A second and much more ambiguous force making for the dissolution of the traditional ‘English’ identity was America. On the one hand, we have a country which – especially if we wind the clock back fifty years – was apparently like ours in both its institutions and its popular culture. The extraordinary American penetration of our popular music and cinema after 1918 was not due simply to British inadequacy, but a result of generic likeness – the reverse penetration of the US by British rock music from the Sixties was another spectacular manifestation of this. In addition, it was the Americans (above all) who saved us in 1917 and again in 1941. Such is the basis of the ‘special relationship’, and of the Churchillian way after 1940 – something not to be captured by Mrs Thatcher’s frolics on the White House lawn.

Against the whole-hearted embrace of so much of American life stand various forms of reticence. Clarke occasionally records protests by Orwell and Richard Hoggart against the Americanisation of popular culture, but he does not discuss their significance, even though anti-Americanism was not confined to the cultural pundits. Thus we have the curious fact that, on the face of it, the Americans who came to help save us from Hitler did not enjoy especial popularity; that, to this day, a significant strand in informed British opinion would have it that Soviet Russia ‘won the war’ – an opinion that goes back to 1943, though it is hardly well-founded. In the same way, the Cold War in which Britain enjoyed a role roughly equivalent to that of Turkey, Poland or Romania – was never taken up culturally in Britain, aversion to Communism not with standing. These subjects are absent here.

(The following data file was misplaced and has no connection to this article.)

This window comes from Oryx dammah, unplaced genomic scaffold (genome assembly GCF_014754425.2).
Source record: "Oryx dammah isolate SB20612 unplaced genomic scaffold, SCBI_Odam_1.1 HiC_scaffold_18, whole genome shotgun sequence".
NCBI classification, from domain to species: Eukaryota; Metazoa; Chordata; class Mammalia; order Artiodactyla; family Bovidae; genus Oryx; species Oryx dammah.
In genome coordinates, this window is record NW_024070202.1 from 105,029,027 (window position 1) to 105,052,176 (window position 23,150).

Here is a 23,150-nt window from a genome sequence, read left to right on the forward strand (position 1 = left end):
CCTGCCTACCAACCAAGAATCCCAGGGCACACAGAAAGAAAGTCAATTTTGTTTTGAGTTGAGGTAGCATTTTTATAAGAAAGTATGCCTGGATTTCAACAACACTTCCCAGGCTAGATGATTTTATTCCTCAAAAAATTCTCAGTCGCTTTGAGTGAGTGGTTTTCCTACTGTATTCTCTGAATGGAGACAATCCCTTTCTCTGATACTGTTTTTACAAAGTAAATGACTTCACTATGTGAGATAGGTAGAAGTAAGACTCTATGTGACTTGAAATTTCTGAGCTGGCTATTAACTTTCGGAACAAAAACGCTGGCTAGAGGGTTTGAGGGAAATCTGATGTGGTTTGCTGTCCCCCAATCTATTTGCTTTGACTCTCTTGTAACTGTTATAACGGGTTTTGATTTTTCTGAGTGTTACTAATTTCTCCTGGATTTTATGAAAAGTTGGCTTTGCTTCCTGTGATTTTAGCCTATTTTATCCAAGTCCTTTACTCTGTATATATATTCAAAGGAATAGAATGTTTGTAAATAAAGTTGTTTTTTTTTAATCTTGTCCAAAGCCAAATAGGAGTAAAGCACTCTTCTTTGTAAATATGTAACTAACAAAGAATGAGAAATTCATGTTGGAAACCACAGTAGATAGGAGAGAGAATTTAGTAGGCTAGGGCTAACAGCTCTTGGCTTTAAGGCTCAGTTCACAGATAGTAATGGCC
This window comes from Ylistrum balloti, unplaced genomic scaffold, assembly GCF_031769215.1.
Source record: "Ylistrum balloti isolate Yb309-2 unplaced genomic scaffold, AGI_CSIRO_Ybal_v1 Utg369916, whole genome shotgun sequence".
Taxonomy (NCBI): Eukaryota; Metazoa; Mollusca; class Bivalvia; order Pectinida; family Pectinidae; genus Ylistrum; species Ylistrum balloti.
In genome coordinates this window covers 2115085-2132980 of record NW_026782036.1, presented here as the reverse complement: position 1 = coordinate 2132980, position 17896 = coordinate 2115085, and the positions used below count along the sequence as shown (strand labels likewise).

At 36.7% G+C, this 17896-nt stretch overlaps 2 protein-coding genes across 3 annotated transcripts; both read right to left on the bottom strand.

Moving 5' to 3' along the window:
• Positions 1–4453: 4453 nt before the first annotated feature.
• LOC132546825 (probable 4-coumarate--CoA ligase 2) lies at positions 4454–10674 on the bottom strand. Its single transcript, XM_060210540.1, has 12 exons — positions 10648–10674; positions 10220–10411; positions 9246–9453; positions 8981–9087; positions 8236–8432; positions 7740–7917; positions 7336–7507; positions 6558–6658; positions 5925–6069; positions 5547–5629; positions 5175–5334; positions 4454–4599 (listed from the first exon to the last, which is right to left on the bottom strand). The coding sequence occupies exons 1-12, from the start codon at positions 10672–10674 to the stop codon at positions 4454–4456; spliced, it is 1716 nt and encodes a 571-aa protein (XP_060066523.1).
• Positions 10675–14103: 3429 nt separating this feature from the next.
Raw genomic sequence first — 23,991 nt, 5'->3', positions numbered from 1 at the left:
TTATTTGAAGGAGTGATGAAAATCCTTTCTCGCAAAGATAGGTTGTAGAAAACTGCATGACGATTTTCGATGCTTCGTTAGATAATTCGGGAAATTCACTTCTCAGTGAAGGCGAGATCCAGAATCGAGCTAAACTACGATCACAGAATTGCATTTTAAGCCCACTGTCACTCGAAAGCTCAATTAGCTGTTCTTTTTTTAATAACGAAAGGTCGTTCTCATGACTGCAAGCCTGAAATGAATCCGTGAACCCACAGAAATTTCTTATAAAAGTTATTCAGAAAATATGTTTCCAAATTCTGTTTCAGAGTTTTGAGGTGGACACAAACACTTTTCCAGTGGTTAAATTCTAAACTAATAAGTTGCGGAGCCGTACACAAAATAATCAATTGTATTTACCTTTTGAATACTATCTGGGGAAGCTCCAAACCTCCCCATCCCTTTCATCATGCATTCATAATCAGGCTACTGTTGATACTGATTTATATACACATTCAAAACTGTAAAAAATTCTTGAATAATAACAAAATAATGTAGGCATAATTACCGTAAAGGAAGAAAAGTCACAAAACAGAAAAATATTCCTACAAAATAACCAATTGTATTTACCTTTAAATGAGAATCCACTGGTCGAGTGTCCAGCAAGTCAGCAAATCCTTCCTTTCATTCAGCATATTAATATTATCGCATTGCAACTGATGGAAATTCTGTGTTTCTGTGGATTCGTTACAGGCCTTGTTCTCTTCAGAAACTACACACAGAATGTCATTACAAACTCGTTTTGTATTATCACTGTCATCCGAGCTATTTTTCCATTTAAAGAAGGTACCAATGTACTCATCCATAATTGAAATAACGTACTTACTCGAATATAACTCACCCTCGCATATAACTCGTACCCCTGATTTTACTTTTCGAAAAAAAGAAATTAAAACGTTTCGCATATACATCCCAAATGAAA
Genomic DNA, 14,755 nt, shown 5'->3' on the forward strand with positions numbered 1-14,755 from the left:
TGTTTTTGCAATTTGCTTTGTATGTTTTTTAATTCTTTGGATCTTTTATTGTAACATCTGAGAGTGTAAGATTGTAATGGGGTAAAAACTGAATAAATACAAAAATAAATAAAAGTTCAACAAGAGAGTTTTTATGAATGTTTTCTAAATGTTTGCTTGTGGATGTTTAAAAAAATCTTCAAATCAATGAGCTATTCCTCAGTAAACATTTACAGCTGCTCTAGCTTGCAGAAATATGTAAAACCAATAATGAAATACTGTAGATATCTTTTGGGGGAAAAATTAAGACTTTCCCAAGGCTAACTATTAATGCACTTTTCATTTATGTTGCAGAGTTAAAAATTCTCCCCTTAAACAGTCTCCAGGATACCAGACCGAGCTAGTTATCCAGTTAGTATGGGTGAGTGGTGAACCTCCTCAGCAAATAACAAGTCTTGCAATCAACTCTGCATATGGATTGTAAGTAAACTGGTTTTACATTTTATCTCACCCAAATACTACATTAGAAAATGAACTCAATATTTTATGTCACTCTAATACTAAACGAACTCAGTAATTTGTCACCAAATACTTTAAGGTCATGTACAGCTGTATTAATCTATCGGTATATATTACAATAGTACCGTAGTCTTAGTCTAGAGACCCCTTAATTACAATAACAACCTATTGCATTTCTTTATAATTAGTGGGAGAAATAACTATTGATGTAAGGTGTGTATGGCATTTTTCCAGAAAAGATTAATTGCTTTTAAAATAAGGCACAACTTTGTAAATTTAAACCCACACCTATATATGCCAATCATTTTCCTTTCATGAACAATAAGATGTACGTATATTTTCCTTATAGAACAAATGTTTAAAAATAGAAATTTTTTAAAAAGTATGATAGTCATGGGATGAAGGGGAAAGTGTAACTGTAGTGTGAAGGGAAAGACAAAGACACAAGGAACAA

Suez may have been the most potent manifestation of the coercive embrace of our nearest cultural relative but the founding of Nato – effectively, our first entry into ‘Europe’ – had preceded it. The ‘independent’ nuclear deterrent may have had cultural significance as a late salute to English ‘peculiarity’, but strategically it was always an irrelevance.

The last word might be that to write contemporary ‘history’ is well-nigh impossible, and that to write a history of Britain through to 1990 is an aggravated case, since in so many areas we don’t know where we stand, amid the extraordinary tangle of a Whiggish past and an anglophone and European present. Put that way, who would willingly change places with Professor Clarke? And yet, David Cannadine’s call for ‘wide discussion’, ‘broad generalisations’, ‘structural coherence’ and ‘humanistic perspective’ in the construction of national history is unimpeachable; and if we do not engage in debate – a debate so far sorely lacking the discipline, control and enhanced perspective that the ‘professional historian’ can alone supply – we abdicate our public function.